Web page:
Kudos to Sara Ganim and Amanda Sokolski for their April 25 story interviewing alumni on the student drinking problem at Penn State.
The opinions in the article, while obviously not a random sample of alumni, did have the ring of reality — been there and seen or done that.
The opinions suggest why the student drinking problem has proved so intractable over the years.
What were the provocative insights of the alumni? Student drinking has at least a decades-long history at Penn State, consider its reputation as a "party school in '64" and "kegs all over the place in "85."
Never miss a local story.
However, there was concern that drinking had become more serious over the years. These insights on the local track record and evolution of the student drinking problem may bode ill for current efforts to combat it.
First, there is the question of whether an increase is for real locally. Is the percentage of students engaging in binge drinking increasing over time or is the problem increasing because there are more students at Penn State?
In recent years the number of students living in the borough has increased relative to the nonstudent population, which magnifies the problem. In short, if it is mainly numbers and not an increase-in-incidence problem, this complicates remedial action. It is not feasible (or desirable) to reduce the Penn State student body or the number of students living in the borough.
Second, if the student drinking problem is on the increase due to a more affluent society, what can be done? You can"t have students check their wallets upon entering Penn State.
I remember being a fuzz-faced freshman at a teachers college in "46 in New York state where the drinking age was only 18. There was no notable student drinking. Most students were there thanks to no tuition, and many of my classmates were returning World War II vets who were anxious to get on with life and knew how to drink. But that is a wistful look at a bygone day. This is 2010 and students apparently have discretionary dollars to dispense on alcohol.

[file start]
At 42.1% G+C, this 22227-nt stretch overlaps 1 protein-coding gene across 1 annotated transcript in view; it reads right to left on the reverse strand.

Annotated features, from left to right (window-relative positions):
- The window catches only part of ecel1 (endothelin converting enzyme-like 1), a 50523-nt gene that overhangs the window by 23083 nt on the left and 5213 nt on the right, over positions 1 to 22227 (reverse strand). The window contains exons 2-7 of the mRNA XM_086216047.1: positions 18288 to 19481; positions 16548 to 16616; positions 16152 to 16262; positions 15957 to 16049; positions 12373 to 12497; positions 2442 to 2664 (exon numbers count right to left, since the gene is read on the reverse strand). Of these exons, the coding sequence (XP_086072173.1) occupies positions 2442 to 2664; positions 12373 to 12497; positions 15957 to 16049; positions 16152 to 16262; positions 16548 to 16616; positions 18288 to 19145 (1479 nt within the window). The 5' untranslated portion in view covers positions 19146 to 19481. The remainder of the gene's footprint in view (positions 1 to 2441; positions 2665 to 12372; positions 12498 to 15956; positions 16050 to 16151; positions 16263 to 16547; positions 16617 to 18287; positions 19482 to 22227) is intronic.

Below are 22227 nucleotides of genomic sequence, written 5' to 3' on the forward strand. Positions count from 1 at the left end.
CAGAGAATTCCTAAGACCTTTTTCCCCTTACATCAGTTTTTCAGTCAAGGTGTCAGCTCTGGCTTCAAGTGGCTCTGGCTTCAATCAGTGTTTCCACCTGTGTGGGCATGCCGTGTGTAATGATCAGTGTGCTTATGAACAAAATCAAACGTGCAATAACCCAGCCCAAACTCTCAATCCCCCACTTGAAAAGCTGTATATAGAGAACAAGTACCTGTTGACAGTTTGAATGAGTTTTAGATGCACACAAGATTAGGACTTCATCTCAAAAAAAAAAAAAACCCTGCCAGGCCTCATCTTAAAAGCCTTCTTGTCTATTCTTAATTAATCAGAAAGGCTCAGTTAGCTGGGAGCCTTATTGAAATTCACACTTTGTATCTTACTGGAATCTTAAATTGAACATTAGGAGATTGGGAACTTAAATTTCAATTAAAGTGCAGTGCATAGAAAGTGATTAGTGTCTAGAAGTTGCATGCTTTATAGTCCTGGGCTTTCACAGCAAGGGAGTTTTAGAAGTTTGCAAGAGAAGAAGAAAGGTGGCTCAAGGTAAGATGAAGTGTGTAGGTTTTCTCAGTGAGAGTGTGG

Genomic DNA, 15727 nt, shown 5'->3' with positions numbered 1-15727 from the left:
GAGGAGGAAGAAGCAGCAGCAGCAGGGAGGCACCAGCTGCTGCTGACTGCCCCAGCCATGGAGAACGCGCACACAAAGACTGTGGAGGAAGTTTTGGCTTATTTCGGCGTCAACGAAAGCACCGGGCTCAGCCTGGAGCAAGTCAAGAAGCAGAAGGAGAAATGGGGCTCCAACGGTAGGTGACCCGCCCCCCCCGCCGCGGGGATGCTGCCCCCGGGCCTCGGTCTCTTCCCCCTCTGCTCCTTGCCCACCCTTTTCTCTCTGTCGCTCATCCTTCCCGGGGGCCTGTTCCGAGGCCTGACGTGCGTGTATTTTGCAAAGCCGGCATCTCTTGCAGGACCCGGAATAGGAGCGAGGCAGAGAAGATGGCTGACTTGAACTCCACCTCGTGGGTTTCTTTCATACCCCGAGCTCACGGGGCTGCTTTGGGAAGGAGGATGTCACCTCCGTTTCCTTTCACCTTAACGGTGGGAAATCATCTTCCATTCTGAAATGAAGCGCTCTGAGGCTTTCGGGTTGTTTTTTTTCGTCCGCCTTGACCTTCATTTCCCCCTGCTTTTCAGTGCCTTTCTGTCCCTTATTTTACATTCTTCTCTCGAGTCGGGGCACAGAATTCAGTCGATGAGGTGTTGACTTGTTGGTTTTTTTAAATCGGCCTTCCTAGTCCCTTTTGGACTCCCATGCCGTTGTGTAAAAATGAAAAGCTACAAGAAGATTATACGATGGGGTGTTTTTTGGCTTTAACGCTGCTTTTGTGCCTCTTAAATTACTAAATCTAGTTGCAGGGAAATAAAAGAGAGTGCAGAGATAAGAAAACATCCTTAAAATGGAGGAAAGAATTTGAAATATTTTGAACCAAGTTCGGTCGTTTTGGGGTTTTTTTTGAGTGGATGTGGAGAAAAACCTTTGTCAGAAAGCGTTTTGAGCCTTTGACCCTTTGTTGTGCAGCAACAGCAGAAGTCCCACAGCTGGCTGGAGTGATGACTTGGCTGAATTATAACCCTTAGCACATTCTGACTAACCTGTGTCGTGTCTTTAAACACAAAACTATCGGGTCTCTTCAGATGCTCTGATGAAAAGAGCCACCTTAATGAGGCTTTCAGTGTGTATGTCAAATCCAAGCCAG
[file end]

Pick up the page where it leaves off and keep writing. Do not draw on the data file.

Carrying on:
One alumnus suggested that efforts to curb drinking needed to start with "parents in the home" before students come to Penn State. He said, "Schools are not the right place to provide that kind of education."
Interesting thought, but if the alumnus is correct, that is bad news for formal efforts at Penn State and in the State College community to rein in SDP. Another alumnus said "all the education in the world isn"t going to do much with certain people until one of his friends is affected."
So, how about these reality-check insights by alumni in the CDT article? A little food for thought? Unfortunately, maybe indigestion for those charged with coming up with a plan to curb the growth of SDP in our town/gown community.
However, plaudits to the many seeking a solution. Nothing ventured, nothing gained. Best of luck.
Ted Fuller Pine Grove Mills
The following comments were posted online with the alumni story published on Blue-White weekend.
"Perhaps I am jaded by a long weekend on the ambulance, picking up drunk after drunk. Twelve hours Friday night and 12 hours Saturday night, and every call was alcohol related.
"No grannys at the nursing home, no neighbor who is having a bad asthma attack. Nope. Drunk after drunk after drunk. There are days when I am truly disgusted to be a Penn State alumnus, to call Happy Valley my home. This is one of them.
"What will it take? How many kids ... have to suffer life-altering injuries? How many have to die before people wake up and realize what is happening here? When will they start to take ownership of their actions? "Probably sometime after never."
"This is not rocket science. When I was at Penn State in the early "60s the campus held about 20,000 students. Today there are more than twice that. Beaver Stadium held 40,000 and was seldom filled. Today"s games are attended by 100,000 plus.
"Fifty years ago the same percentages of people of all ages abused alcohol or couldn"t handle the amount they drank. The same percentage of a much larger universe means many more incidents in essentially the same geographic space.
"More arrests. More people making fools of themselves. More DUI. No real behavioral difference. Teenagers and 20- somethings away from home for the first time are doing the same things we did. There are just a lot more of them in Happy Valley today than there were back then."